In a nutshell, CSA incorporates four primary components to increase trucker compliance and safety:

  • Data Collection:  This occurs through truck inspections at roadside checks, accident scenes, when pulled over for a violation or through an investigation.
  • Data Measurement (called Safety Measurement Scores, or SMSs):  This component sets forth shortcomings, regardless of whether or not they result in an Out of Service order, and fall into one of the following categories, referred to as the seven BASICS:  Unsafe Driving; Hours of Service; Driver Fitness; Controlled Substances/Alcohol; Vehicle Maintenance; Hazardous Materials Compliance, and; Crash Indicator.  There are severity and recency ratings assigned to each violation.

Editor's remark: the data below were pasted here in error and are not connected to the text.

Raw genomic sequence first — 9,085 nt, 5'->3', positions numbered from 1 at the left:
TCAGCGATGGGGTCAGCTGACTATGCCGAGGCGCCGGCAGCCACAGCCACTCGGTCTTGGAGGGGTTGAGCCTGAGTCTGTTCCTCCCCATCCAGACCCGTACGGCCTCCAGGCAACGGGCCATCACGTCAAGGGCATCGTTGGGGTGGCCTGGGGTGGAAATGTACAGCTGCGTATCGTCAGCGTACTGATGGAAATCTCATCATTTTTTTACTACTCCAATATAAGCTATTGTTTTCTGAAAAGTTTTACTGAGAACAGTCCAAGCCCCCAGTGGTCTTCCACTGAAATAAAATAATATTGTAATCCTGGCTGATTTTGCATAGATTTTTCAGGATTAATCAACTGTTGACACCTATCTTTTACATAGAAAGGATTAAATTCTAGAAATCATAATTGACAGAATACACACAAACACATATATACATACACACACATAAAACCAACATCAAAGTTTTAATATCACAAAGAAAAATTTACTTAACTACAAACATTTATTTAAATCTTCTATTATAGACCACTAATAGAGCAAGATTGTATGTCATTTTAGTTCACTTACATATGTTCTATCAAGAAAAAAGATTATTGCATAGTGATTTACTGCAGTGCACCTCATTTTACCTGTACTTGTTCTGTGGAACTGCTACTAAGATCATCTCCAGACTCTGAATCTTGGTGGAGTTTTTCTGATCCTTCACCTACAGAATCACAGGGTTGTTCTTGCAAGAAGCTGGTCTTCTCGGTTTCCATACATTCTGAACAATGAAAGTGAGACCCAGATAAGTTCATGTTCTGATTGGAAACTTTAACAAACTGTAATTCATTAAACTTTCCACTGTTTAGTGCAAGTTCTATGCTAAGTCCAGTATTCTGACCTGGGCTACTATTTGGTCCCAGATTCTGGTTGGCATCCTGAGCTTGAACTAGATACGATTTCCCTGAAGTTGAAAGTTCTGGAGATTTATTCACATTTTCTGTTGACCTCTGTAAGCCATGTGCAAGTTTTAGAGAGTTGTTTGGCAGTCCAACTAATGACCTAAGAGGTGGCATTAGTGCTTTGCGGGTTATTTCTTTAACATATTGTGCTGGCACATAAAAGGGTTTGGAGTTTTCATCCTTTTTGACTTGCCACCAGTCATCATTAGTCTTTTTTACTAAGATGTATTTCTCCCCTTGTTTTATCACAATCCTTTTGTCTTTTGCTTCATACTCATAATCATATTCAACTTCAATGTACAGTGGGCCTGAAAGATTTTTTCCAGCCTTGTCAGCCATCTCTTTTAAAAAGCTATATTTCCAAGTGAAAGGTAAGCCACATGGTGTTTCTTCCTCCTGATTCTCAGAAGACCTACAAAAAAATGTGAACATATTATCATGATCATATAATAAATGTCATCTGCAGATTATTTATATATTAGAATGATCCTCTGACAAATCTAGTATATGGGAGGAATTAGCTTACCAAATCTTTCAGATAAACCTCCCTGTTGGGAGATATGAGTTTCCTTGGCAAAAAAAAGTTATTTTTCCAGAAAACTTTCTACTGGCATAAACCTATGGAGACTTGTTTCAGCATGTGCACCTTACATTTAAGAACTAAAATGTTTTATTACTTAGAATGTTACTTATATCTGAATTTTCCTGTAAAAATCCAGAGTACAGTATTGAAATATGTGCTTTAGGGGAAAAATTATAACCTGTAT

• Data Evaluation:  In each of the above BASICS, carriers’ results are compared to those of similar-sized companies.  The results are rated on a percentile basis, and each of the categories has an action threshold.  Note that high scores can increase the chance of a Level One (full) inspection when a driver travels through a roadside inspection.
  • Intervention, if necessary:  If a company exceeds one or more thresholds, intervention can take place.  This can involve a formal notification of their poor data results, a more detailed investigation with corrective action, or even an order to cease operation.